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RAMLAB & Partners Develop World’s First 3D Printed Ship Propeller

Picture of Hanna Watkin
by Hanna Watkin
Dec 4, 2017

The Port of Rotterdam’s Additive Manufacturing LAB unveiled a 3D printing project to print the first marine propeller – called the ‘WAAMpeller.’

Raise your hand if you like waiting a long time for repair parts! For the maritime industry anyway, thankfully, times are changing. A project based out of the Port of Rotterdam’s Additive Manufacturing LAB (RAMLAB) facility is speeding up manufacturing for ship parts.

In fact, the RAMLAB facility in the Netherlands recently revealed the world’s first, class-approved 3D printed propeller. They’re calling it the WAAMpeller – short for ‘Wire Arc Additively Manufactured Propeller.’

A reputable group including Damen Shipyards Group, Promarin, Autodesk and Bureau Veritas joined to tackle the project. The partners have spent months testing and developing the design.

Their hope is that 3D printing could help save the maritime industry millions in “warehousing, logistics and downtime costs.” Currently, if a replacement part isn’t in stock, it takes weeks or even months before it’s delivered.

In the meantime, the whole ship is left waiting at the port. However, the WAAMpeller project proves that by using 3D printing, creating replacement parts could take just a few days instead of weeks or months.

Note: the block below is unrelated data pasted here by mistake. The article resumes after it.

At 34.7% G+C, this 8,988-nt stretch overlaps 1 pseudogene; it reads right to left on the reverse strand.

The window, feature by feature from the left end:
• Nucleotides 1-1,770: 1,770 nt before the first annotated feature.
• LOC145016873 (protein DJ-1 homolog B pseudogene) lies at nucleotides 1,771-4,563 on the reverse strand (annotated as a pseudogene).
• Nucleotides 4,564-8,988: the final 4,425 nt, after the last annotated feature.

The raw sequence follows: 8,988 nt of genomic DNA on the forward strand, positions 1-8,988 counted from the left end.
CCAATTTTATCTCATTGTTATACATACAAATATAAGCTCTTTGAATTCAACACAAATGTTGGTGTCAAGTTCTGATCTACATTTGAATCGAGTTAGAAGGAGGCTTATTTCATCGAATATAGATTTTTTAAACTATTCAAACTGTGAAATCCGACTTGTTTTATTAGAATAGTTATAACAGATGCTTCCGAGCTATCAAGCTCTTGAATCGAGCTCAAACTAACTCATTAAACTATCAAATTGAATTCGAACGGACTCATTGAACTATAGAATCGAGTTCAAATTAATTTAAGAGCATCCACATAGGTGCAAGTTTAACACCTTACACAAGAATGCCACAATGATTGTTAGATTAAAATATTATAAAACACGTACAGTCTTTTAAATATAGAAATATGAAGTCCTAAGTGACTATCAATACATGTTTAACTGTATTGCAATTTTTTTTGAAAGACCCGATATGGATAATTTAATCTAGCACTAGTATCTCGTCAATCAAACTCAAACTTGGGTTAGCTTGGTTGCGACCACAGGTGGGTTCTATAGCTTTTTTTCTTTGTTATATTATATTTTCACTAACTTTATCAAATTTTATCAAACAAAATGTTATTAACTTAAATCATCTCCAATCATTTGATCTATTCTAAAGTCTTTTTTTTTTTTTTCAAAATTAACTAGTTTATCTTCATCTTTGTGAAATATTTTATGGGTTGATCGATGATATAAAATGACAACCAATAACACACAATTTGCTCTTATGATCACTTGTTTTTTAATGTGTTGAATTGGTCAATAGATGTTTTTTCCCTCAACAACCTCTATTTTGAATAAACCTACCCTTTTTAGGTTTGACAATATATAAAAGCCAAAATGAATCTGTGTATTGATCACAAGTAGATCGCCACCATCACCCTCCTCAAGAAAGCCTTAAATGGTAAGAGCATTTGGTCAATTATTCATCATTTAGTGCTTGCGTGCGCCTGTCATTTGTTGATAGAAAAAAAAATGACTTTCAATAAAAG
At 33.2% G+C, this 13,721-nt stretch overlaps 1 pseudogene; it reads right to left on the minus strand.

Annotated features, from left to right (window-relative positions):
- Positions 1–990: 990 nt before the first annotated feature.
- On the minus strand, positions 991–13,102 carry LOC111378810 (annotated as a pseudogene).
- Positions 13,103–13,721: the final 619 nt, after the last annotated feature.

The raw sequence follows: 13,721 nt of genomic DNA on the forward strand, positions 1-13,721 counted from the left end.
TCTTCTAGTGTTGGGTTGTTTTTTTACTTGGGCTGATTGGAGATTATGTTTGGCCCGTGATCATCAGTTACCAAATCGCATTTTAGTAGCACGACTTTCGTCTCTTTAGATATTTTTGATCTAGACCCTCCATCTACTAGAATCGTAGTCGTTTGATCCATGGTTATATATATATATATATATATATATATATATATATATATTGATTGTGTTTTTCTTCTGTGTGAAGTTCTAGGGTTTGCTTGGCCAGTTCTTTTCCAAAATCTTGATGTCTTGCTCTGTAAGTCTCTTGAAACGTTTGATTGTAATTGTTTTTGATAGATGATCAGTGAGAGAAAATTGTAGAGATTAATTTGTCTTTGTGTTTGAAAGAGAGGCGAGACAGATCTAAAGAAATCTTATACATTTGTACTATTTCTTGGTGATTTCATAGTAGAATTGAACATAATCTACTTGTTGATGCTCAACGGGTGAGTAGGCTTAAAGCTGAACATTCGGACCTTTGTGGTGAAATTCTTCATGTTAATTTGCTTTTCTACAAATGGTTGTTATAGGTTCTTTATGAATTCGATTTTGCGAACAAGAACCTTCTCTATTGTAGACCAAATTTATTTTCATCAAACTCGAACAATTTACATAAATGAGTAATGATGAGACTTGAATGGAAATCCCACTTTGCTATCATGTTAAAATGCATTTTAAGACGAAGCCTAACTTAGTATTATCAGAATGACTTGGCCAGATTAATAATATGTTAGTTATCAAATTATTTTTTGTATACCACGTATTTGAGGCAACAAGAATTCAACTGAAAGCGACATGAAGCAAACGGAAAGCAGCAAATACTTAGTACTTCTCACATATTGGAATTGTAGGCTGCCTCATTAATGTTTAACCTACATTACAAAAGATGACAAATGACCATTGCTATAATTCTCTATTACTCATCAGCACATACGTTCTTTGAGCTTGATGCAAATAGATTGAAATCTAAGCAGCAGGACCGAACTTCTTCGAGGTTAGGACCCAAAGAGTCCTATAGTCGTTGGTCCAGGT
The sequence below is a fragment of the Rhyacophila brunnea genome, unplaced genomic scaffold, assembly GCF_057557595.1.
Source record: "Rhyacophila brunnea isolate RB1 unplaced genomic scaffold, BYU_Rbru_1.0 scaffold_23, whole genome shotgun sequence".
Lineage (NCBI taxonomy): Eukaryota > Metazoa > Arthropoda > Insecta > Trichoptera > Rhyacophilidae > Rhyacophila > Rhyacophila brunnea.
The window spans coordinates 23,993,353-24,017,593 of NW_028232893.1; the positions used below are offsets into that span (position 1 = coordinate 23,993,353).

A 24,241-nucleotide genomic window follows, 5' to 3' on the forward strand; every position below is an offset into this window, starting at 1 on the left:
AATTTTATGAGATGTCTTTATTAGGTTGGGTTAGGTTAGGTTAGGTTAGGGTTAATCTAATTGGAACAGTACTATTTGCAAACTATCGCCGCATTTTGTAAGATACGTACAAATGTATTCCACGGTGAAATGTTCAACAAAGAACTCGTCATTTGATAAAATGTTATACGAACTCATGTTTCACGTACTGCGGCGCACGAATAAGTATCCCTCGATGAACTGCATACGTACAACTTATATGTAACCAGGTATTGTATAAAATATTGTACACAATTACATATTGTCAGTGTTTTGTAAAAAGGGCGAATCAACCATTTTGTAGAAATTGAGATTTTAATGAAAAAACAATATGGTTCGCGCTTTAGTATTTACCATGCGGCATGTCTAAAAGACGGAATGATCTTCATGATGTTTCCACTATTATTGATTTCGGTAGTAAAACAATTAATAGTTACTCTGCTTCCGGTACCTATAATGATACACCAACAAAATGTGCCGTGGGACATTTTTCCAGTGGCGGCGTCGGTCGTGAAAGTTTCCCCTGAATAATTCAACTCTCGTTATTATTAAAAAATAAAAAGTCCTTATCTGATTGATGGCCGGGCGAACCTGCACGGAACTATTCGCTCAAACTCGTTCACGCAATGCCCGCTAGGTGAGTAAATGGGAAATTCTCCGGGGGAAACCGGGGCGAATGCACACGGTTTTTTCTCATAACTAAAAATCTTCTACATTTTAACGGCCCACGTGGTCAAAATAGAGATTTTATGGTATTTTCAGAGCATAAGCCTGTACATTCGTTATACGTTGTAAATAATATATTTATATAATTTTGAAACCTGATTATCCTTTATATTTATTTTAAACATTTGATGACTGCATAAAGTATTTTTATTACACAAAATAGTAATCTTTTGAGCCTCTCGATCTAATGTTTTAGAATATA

“Our aim is to construct more effective, cost-efficient and environmentally-friendly vessels. This project contributes to these goals,” says Damen’s Principle Research Engineer Don Hoogendoorn.

Streamlining Industries with 3D Printing

The first prototype of the WAAMpeller was created earlier this year. Since then, it has been refined, improved upon, and rigorously tested for quality assurance.

In fact, RAMLAB is the first field lab equipped with 3D metal printers that focuses on the port-related sector. They used Autodesk software to create the design. Then, RAMLAB relied on Wire Arc Additive Manufacturing (WAAM) for the printing process.

Over the past few weeks, the part was fitted to one of Damen’s tugboat vessels (Stan Tug 1606). It has since been tested for speed, bollard pull as well as crash stop testing.

The  Bureau Veritas certification body oversaw and monitored the tests. Amazingly, the 3D printed part passed every test, meaning the final version was class-approved.

The final propellor is 4 feet, 2 inches (1,300-mm) in diameter and weighs nearly 400 pounds (180kg). It is made from a custom nickel-aluminum-bronze alloy and based on a Promarin design used in the Damen Stan Tug 1606.

“One of the most exciting things about this project is that we have not just produced a ‘one-off demonstrator’. It’s relatively easy to do something once but, to produce a certified part and establish a process takes more time and consideration. Working with a great team of partners we’ve harnessed the best of additive and subtractive manufacturing to create a process that is repeatable. This repeatability provides the potential to radically transform the whole industry” explains Kelvin Hamilton, Senior technical consultant for Autodesk.

Source: Autodesk Blog

WAAMpeller

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